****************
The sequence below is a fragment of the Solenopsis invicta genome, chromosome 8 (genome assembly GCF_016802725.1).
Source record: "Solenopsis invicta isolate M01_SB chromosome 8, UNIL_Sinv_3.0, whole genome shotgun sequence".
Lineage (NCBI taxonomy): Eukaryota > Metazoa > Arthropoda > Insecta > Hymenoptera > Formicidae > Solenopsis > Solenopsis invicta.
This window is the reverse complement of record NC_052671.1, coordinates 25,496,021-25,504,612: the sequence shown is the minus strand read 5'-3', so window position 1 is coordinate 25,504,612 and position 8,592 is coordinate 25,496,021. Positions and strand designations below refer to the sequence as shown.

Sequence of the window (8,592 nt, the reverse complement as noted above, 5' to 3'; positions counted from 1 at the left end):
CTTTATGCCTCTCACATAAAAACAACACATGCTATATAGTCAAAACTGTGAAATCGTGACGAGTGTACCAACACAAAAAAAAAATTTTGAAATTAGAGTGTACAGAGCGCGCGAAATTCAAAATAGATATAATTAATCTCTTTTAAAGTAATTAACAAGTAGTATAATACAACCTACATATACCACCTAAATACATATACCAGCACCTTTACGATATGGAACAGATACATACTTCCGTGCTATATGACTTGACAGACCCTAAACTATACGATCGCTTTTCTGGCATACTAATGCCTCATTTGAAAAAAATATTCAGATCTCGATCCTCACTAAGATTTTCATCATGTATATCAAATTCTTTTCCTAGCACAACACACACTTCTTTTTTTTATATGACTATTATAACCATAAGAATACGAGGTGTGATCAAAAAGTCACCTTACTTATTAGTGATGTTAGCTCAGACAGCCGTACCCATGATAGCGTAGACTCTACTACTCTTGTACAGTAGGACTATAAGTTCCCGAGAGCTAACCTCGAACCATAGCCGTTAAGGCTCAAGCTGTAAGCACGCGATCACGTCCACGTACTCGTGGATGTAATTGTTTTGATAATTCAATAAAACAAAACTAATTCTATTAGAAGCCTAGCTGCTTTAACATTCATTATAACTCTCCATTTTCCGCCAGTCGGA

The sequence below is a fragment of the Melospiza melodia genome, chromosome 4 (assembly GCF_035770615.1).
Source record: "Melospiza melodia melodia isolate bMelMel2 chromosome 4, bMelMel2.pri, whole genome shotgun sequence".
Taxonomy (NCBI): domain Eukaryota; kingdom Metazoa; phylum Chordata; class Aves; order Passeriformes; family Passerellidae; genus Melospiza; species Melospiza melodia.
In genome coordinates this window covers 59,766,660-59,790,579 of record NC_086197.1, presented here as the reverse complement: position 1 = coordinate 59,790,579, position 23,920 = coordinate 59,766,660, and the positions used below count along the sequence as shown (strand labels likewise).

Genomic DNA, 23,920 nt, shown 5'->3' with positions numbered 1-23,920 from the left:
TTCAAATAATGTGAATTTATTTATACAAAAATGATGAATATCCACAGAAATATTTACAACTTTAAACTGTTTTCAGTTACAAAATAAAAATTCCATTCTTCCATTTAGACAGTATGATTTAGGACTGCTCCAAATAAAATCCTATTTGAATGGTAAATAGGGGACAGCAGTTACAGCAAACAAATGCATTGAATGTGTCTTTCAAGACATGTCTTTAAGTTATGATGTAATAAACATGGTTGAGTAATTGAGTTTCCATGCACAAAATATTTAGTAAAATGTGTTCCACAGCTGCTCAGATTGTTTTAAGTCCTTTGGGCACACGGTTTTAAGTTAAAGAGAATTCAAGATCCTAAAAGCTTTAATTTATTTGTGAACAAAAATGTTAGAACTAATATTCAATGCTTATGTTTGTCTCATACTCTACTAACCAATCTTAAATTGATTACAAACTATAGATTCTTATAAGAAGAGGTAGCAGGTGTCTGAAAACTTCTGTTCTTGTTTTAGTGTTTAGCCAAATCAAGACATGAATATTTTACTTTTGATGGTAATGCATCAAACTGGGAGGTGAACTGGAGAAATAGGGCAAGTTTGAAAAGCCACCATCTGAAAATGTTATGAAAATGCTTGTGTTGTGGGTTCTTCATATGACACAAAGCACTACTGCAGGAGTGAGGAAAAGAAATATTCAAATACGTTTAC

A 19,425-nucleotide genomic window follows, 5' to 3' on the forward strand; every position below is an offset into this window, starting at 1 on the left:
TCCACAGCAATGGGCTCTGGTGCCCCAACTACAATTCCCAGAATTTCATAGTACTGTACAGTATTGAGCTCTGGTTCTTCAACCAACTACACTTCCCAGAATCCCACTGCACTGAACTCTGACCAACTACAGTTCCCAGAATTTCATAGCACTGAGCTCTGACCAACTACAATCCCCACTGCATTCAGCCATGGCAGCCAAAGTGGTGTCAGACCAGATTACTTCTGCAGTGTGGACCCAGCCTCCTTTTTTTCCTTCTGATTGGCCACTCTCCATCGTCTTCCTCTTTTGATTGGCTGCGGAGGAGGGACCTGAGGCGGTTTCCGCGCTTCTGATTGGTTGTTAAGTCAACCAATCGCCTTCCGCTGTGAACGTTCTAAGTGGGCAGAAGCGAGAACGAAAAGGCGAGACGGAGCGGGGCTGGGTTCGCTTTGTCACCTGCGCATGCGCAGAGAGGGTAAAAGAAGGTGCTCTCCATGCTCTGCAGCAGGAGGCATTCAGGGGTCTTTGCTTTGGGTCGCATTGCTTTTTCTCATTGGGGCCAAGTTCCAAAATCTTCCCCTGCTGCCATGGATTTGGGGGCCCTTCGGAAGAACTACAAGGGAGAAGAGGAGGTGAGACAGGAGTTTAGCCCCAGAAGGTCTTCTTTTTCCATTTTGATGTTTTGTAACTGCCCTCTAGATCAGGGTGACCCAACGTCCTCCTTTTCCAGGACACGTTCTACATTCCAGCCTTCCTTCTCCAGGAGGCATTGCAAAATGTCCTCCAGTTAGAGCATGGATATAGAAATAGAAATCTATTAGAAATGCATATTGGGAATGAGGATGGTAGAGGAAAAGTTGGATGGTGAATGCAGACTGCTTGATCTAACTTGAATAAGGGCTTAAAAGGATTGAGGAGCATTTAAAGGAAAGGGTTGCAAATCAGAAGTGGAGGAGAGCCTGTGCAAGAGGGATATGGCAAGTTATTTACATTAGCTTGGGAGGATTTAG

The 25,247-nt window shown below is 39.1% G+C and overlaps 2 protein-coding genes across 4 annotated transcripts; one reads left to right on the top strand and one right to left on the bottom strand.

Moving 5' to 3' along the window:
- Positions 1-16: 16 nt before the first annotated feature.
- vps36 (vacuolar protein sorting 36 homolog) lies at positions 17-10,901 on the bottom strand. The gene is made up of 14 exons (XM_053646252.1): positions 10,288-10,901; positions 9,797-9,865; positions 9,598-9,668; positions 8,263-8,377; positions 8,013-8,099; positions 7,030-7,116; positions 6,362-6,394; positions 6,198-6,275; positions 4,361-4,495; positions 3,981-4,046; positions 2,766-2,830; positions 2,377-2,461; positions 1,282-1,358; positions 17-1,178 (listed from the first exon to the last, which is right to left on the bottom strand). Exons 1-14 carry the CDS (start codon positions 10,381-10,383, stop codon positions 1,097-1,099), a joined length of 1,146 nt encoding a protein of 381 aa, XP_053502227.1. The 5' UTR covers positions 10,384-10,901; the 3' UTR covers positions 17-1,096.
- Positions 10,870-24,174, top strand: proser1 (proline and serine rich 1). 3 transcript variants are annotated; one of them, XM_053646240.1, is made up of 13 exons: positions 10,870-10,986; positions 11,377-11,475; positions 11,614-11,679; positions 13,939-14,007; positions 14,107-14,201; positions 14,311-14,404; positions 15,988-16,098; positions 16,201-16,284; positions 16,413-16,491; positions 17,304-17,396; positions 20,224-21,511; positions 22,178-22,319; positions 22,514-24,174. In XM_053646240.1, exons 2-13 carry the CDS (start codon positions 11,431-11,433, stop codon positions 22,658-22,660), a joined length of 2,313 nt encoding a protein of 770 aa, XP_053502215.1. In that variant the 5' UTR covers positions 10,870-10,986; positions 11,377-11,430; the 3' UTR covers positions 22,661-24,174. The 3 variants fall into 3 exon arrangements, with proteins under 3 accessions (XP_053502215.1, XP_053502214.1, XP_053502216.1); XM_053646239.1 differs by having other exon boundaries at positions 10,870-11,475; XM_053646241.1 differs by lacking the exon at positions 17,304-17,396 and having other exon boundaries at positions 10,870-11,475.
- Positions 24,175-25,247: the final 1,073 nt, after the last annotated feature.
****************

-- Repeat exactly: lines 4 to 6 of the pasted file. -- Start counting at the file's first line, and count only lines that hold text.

This window is the reverse complement of record NC_052671.1, coordinates 25,496,021-25,504,612: the sequence shown is the minus strand read 5'-3', so window position 1 is coordinate 25,504,612 and position 8,592 is coordinate 25,496,021. Positions and strand designations below refer to the sequence as shown.

Sequence of the window (8,592 nt, the reverse complement as noted above, 5' to 3'; positions counted from 1 at the left end):
CTTTATGCCTCTCACATAAAAACAACACATGCTATATAGTCAAAACTGTGAAATCGTGACGAGTGTACCAACACAAAAAAAAAATTTTGAAATTAGAGTGTACAGAGCGCGCGAAATTCAAAATAGATATAATTAATCTCTTTTAAAGTAATTAACAAGTAGTATAATACAACCTACATATACCACCTAAATACATATACCAGCACCTTTACGATATGGAACAGATACATACTTCCGTGCTATATGACTTGACAGACCCTAAACTATACGATCGCTTTTCTGGCATACTAATGCCTCATTTGAAAAAAATATTCAGATCTCGATCCTCACTAAGATTTTCATCATGTATATCAAATTCTTTTCCTAGCACAACACACACTTCTTTTTTTTATATGACTATTATAACCATAAGAATACGAGGTGTGATCAAAAAGTCACCTTACTTATTAGTGATGTTAGCTCAGACAGCCGTACCCATGATAGCGTAGACTCTACTACTCTTGTACAGTAGGACTATAAGTTCCCGAGAGCTAACCTCGAACCATAGCCGTTAAGGCTCAAGCTGTAAGCACGCGATCACGTCCACGTACTCGTGGATGTAATTGTTTTGATAATTCAATAAAACAAAACTAATTCTATTAGAAGCCTAGCTGCTTTAACATTCATTATAACTCTCCATTTTCCGCCAGTCGGA